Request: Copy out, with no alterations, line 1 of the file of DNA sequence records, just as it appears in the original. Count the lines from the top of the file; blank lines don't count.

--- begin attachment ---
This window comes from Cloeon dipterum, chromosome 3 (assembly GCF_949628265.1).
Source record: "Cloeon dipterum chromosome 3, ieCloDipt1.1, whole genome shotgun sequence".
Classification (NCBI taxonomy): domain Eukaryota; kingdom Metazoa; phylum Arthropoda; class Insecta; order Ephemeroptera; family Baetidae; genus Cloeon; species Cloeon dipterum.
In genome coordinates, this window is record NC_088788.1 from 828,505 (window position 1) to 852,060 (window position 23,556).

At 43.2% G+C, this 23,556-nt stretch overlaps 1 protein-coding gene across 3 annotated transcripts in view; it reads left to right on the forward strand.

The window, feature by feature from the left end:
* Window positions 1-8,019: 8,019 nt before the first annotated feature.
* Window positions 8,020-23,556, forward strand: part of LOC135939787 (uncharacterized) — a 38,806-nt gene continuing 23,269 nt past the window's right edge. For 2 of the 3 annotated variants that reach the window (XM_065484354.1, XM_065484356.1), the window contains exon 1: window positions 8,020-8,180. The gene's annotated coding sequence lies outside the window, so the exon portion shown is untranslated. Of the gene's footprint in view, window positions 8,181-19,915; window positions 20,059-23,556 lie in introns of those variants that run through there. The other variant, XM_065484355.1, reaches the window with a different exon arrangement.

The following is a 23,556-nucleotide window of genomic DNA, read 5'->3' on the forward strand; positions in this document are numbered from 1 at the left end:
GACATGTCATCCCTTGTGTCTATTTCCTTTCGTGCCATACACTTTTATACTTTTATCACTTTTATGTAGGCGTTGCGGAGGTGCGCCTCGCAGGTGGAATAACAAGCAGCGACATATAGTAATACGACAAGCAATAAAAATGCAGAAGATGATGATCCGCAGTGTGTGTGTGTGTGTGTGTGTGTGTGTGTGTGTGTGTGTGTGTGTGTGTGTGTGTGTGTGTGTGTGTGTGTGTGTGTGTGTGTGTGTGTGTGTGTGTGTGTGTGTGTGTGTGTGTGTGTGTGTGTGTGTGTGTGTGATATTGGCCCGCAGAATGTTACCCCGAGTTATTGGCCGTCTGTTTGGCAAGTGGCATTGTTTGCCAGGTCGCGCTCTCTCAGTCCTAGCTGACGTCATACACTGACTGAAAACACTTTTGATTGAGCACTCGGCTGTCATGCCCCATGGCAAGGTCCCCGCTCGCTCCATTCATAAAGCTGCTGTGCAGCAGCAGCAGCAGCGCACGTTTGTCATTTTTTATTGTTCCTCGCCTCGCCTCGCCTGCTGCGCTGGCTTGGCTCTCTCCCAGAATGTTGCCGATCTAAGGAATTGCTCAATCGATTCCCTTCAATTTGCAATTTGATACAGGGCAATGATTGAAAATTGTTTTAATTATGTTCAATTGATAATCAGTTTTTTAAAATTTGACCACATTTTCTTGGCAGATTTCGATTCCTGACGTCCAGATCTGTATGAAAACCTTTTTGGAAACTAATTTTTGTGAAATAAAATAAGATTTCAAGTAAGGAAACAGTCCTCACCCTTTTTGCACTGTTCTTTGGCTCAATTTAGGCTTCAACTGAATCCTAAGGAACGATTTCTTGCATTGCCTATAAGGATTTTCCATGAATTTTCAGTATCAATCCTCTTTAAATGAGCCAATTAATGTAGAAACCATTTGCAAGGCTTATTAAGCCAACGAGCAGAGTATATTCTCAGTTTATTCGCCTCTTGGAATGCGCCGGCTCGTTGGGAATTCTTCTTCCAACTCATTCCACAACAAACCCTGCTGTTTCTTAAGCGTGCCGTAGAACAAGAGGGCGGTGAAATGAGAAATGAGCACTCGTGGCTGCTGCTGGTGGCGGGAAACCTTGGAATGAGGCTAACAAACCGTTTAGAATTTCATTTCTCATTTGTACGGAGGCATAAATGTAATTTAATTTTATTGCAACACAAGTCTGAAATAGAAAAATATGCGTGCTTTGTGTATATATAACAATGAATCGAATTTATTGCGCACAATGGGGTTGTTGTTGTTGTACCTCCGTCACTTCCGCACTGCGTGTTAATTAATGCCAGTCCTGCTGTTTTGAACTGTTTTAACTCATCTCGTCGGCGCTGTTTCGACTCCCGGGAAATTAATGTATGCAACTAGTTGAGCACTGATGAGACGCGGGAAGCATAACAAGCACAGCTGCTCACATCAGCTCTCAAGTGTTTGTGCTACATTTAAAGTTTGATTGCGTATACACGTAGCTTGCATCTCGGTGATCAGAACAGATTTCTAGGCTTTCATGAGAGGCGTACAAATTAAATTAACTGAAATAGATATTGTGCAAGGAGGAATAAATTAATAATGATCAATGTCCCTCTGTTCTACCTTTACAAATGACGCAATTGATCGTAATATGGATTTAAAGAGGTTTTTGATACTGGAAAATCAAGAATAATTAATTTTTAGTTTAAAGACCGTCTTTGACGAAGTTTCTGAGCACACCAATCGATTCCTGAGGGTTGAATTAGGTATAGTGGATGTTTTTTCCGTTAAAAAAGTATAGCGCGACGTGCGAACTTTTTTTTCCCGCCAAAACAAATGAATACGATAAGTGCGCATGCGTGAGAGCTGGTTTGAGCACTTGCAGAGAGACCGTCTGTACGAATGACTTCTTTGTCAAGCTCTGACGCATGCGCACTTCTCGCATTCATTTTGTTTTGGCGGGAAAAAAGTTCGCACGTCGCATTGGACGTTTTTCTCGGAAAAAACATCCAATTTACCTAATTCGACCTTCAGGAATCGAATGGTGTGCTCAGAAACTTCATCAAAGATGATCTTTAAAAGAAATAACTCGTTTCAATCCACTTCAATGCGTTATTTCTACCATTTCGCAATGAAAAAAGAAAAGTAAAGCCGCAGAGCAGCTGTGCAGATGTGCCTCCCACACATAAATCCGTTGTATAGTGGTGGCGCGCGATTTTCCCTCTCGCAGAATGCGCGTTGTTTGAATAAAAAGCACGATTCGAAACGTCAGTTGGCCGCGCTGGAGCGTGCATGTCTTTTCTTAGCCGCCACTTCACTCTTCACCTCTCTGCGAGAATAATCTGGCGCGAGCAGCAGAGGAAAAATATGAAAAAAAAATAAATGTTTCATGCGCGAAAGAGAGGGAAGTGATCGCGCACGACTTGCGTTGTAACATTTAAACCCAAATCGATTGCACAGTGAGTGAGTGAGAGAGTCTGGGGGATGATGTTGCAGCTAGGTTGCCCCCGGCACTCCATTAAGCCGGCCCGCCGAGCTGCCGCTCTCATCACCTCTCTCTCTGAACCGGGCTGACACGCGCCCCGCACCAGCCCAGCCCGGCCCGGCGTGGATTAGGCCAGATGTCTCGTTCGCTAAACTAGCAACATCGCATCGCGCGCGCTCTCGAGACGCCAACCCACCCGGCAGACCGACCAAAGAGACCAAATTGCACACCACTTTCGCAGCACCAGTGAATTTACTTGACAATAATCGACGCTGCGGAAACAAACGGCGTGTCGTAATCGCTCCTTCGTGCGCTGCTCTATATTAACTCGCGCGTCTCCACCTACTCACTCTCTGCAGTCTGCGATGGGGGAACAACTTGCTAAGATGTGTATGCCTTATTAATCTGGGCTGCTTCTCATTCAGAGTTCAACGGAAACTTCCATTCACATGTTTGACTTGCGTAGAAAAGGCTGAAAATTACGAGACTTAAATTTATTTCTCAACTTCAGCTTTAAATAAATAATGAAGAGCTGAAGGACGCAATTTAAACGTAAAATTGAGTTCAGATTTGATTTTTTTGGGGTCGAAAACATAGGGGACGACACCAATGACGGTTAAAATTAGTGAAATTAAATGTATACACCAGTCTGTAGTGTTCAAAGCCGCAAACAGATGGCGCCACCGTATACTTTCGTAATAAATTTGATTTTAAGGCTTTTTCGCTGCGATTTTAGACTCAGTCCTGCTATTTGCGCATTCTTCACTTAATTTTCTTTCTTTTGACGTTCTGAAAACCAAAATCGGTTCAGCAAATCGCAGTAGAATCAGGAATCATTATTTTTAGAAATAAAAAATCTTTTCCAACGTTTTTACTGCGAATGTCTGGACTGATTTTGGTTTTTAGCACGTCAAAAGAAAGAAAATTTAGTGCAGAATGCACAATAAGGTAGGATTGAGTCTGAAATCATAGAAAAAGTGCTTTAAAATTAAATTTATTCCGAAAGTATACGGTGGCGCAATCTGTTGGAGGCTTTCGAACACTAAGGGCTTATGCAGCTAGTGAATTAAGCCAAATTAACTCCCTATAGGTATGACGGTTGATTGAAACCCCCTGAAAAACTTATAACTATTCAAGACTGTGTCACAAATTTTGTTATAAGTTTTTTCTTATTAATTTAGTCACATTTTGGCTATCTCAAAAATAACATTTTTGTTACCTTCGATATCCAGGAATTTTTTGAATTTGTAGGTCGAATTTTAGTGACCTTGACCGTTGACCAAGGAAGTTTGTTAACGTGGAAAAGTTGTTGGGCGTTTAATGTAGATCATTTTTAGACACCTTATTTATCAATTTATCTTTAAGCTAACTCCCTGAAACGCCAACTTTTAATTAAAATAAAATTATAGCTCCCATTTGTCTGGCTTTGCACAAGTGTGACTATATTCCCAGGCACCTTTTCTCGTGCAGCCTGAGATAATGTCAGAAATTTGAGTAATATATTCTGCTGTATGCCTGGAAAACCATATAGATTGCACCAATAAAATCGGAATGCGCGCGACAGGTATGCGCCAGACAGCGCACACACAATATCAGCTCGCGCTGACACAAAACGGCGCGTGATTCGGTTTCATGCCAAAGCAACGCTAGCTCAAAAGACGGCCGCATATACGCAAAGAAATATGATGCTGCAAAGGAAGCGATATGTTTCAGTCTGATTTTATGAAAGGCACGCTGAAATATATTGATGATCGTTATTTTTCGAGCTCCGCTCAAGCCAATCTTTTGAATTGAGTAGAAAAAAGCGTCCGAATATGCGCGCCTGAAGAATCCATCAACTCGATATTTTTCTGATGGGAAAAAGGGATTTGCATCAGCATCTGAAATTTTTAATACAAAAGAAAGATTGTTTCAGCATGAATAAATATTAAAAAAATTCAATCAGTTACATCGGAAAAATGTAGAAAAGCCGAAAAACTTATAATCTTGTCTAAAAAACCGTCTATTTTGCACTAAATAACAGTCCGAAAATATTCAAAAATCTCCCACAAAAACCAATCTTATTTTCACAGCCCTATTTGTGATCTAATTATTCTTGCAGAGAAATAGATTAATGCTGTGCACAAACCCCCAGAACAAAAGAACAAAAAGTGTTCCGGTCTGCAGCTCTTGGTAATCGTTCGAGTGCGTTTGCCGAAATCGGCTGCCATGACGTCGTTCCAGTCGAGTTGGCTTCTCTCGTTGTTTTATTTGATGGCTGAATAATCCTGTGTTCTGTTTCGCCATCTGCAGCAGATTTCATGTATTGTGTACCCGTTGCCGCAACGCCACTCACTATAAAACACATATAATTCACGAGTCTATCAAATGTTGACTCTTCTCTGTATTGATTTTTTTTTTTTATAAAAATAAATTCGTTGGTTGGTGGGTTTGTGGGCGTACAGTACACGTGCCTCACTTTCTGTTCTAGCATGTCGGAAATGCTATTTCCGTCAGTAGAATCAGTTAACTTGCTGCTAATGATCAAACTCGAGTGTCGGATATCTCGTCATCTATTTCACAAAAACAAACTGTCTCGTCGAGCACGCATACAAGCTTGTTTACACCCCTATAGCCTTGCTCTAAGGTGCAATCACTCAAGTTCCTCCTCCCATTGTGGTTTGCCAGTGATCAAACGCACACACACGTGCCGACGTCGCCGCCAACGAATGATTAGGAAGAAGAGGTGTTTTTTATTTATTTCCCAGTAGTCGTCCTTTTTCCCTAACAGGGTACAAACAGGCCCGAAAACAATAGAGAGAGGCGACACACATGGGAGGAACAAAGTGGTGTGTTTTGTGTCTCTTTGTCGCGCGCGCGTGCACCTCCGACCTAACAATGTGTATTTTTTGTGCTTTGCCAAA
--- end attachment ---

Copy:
This window comes from Cloeon dipterum, chromosome 3 (assembly GCF_949628265.1).